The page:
TitleISA or Pension
09 Feb 2017
Should you invest in an ISA or Pension?
Should you invest in an ISA or a Pension?
The decision between choosing an ISA or a pension will often come down to how and when an individual is likely to want to access the investment.
In this briefing we will compare the tax treatment of each, and consider the implications of pensions flexibility and flexible ISAs and how those changes impact on the choice between a pension and an ISA.
Facts and analysis
On pure tax grounds when there is tax relief on the contributions, it is difficult to beat a pension. This is particularly the case for someone who is a higher rate taxpayer when making the pension contribution and likely to be a basic rate taxpayer when they take the benefits. The tax relief added to the contribution means more is invested and it is invested in a tax efficient fund. When benefits are taken 25% is normally available as tax free cash, with the remainder taxable at the individual’s marginal rate.
An ISA also invests in a tax efficient fund, and although there is no tax relief on the contributions, all the benefits can be taken free of tax.
Let’s consider examples for basic and higher rate taxpayers –
- Assuming an initial investment of £10,000 and a net return of 4% per annum after charges
- Whole fund is taken as a lump sum after 10 years of investment
Value after 10 years
Tax free cash
Taxable Lump sum net of tax
Total Net Return
ISA -Regardless of tax rate paid
Pension -Basic rate taxpayer
Pension -Higher rate taxpayer at the start and basic rate taxpayer when taking benefits
*Net contribution of £10,000, plus tax relief at the basic rate of £2,500
**Net contribution of £13,333, plus tax relief at the basic rate of £3,333. Client also reclaims £3,333 higher rate tax relief
The table illustrates that when you compare the 3 scenarios the pension will deliver the highest post tax return.
There are, of course, other scenarios that you could consider, including that an individual could receive basic rate tax relief on the contribution, and then because the benefits are taken as a lump sum, that some or all is taxed at higher rates of tax. For example, if the basic rate taxpayer ends up taking the full taxable lump sum while still working full time and it falls into the higher rate tax band, the ISA would have been more tax efficient.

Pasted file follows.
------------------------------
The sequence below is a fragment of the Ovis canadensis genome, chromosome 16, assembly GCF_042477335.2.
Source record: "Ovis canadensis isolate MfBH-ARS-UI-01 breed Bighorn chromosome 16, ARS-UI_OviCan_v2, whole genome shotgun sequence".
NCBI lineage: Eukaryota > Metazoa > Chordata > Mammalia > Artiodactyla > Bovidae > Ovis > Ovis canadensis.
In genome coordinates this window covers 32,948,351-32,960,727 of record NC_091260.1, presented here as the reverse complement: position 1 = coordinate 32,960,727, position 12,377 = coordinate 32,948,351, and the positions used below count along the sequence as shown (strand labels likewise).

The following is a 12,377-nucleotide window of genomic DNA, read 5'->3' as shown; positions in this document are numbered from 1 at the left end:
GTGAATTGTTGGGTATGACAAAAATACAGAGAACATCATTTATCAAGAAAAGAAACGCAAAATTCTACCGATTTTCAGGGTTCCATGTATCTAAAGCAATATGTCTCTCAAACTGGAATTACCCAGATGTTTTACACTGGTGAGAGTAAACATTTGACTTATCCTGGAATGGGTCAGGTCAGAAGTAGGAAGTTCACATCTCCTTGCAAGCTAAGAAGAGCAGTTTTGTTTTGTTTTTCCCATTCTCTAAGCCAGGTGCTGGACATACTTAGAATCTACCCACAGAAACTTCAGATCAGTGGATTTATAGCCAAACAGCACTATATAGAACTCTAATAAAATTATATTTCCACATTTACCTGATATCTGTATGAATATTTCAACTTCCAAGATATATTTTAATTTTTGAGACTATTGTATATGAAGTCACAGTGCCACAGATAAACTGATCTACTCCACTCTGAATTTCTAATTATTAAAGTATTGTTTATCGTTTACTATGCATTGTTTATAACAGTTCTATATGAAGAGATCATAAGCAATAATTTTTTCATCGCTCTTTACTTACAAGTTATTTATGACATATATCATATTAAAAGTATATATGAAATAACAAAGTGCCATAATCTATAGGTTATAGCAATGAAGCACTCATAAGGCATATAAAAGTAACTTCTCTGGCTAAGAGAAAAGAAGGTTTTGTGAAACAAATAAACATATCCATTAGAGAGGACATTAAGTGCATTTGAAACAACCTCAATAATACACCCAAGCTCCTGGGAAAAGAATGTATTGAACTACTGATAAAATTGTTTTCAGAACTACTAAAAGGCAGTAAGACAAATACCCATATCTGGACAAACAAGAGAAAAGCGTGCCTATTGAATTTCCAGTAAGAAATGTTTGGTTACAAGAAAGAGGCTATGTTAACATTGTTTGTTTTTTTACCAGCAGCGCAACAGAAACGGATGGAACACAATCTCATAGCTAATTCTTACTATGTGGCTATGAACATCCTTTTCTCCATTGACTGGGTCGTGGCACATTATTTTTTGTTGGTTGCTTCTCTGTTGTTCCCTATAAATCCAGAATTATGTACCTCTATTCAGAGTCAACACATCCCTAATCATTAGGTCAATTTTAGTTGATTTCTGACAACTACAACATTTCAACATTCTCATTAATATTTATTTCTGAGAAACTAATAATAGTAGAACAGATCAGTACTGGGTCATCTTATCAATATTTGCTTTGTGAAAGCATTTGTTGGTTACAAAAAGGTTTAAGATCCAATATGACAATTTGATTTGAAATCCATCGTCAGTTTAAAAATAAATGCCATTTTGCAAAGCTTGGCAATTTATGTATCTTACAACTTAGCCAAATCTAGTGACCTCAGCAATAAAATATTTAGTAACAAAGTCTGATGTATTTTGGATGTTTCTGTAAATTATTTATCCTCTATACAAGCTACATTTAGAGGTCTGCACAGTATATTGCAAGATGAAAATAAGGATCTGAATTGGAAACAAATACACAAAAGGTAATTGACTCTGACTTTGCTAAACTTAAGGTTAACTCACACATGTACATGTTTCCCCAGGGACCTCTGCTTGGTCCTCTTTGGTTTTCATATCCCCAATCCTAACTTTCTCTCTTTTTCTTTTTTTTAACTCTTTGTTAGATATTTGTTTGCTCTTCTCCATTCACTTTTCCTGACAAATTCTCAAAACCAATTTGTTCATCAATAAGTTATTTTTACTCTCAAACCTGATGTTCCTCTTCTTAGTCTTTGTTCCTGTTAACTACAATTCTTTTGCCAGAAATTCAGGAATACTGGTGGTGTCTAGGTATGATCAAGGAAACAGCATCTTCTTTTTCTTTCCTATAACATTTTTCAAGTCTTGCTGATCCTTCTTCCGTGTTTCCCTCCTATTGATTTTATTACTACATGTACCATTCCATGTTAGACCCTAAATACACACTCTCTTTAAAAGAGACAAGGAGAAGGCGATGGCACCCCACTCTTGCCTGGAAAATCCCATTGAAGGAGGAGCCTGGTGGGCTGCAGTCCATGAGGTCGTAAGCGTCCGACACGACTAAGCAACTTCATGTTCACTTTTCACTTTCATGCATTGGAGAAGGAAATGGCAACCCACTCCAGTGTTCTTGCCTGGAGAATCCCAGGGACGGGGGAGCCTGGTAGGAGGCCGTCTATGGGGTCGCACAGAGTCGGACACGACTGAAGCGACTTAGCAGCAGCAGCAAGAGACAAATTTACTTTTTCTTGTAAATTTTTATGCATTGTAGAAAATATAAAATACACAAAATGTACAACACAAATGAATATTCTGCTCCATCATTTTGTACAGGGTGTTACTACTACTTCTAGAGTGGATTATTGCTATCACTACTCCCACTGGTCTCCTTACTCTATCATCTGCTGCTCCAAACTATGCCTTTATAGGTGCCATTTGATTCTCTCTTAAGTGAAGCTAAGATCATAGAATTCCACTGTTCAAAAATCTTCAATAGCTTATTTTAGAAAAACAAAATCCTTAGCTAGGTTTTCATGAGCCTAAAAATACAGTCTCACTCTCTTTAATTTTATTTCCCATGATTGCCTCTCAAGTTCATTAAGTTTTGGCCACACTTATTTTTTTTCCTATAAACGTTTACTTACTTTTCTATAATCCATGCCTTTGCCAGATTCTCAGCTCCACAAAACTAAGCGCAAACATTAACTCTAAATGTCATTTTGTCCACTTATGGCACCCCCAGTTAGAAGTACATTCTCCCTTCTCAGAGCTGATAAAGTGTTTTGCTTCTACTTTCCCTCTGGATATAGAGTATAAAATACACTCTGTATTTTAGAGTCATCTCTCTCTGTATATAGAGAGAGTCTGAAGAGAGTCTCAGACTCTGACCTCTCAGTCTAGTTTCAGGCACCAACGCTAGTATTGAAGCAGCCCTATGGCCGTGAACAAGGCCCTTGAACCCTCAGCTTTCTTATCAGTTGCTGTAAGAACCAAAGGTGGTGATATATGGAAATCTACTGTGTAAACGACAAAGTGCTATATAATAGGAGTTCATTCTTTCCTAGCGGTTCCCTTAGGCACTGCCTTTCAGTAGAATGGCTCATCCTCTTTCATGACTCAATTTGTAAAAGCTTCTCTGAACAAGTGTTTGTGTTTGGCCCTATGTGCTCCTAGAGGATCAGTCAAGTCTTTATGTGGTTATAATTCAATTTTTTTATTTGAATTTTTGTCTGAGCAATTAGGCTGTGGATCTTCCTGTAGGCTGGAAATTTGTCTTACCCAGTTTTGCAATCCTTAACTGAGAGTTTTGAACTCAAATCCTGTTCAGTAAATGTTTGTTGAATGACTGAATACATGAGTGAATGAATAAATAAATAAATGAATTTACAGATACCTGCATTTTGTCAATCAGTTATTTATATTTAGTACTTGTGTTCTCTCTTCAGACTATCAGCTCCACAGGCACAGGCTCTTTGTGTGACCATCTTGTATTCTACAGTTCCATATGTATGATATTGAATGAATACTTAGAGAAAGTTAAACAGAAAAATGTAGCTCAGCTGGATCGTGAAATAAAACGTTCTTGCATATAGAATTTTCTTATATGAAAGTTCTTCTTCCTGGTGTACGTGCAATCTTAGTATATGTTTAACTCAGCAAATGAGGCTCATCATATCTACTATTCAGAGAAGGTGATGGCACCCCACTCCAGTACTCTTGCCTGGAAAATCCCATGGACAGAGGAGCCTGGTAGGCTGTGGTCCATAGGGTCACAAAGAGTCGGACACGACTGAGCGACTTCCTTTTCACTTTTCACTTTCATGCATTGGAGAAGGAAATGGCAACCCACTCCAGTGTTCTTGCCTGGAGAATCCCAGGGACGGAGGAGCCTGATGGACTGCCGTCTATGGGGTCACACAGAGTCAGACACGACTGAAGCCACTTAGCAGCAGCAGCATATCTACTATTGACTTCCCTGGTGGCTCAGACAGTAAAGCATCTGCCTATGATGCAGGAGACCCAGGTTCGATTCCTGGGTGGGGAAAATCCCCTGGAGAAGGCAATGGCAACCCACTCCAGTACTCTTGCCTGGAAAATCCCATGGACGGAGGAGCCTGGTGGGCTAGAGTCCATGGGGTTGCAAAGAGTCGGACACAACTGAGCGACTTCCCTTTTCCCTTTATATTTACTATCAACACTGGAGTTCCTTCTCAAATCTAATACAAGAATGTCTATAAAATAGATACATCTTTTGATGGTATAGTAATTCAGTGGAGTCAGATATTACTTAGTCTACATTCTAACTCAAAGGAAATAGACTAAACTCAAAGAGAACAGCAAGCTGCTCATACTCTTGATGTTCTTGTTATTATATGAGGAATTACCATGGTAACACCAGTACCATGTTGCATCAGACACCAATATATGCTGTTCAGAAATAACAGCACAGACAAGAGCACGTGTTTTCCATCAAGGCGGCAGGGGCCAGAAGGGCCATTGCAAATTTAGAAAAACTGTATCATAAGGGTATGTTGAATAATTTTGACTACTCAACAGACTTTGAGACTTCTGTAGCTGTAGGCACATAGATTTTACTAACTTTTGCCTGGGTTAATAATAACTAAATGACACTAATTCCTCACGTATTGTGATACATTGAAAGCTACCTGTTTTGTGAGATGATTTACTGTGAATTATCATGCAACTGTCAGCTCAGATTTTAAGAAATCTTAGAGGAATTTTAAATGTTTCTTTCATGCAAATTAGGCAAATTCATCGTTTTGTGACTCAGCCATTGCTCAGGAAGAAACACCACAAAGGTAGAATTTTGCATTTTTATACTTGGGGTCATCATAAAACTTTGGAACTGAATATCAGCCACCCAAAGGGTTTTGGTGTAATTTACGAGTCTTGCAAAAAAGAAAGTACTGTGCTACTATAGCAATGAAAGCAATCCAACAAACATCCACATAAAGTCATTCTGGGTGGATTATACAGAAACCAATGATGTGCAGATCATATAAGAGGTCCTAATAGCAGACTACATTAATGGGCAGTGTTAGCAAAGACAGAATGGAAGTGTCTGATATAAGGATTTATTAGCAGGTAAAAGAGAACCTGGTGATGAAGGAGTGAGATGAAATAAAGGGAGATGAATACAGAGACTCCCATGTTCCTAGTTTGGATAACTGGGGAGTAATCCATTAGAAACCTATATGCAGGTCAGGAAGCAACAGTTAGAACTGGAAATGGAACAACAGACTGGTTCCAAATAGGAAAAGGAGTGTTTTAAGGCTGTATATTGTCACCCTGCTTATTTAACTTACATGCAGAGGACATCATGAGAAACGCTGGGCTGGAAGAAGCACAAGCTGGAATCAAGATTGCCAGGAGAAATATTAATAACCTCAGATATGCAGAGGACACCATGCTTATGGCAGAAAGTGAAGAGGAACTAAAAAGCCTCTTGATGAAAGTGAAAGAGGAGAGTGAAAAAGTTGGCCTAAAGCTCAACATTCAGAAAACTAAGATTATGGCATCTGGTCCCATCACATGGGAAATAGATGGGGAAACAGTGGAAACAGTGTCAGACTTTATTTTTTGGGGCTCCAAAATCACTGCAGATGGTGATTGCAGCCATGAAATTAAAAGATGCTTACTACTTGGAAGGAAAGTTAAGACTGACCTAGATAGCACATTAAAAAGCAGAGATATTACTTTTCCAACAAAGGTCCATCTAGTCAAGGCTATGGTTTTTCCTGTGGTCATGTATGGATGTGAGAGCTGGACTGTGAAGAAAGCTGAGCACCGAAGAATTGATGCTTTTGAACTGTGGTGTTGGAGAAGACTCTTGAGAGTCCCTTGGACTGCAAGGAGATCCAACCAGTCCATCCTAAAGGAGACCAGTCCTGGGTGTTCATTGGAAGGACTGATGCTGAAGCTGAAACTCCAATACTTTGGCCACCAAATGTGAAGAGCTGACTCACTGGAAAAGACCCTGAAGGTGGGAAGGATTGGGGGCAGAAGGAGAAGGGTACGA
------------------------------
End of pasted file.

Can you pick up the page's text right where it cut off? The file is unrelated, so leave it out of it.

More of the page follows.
When choosing the best tax wrapper for an investment, however, tax is not the only consideration. A pension is often not chosen based on lack of access or because the investment is just not considered ‘retirement money’.
Pensions flexibility has gone some way to addressing issues of accessibility.
There are, however, a couple of important points to consider -
- Pensions can currently be accessed from age 55, but this is set to increase to age 57 in 2028 (when the State Pension age rises to 67), and then increase in line with changes to the State Pension age
- If a member flexibly accesses any taxable income from their pension this will restrict the amount of any future pension contributions. The money purchase annual allowance is £10,000 in 2016/17, but this may reduce to £4,000 from 2017/18 depending on the outcome of a current consultation.
Flexible ISAs enable an individual to take money out of the investment wrapper and then replace it. Since 6 April 2016 an investor can replace money they have withdrawn from their ISA earlier in the same tax year.
The tax story for a pension is compelling for many people, especially those who are higher and additional rate taxpayers. A pension is also an attractive tax wrapper from an IHT perspective. Whilst an ISA will form part of the investor’s estate on death, the pension will normally be free of any tax charge on death prior to age 75, and taxable at marginal rates of tax on death age 75 and above.
An ISA, and particularly a Flexible ISA, whilst not as tax efficient in many cases, does offer more flexibility to the client.
If you would like to talk about the best way to invest your money or how to access your pension or investments, please call us on 01604 832932.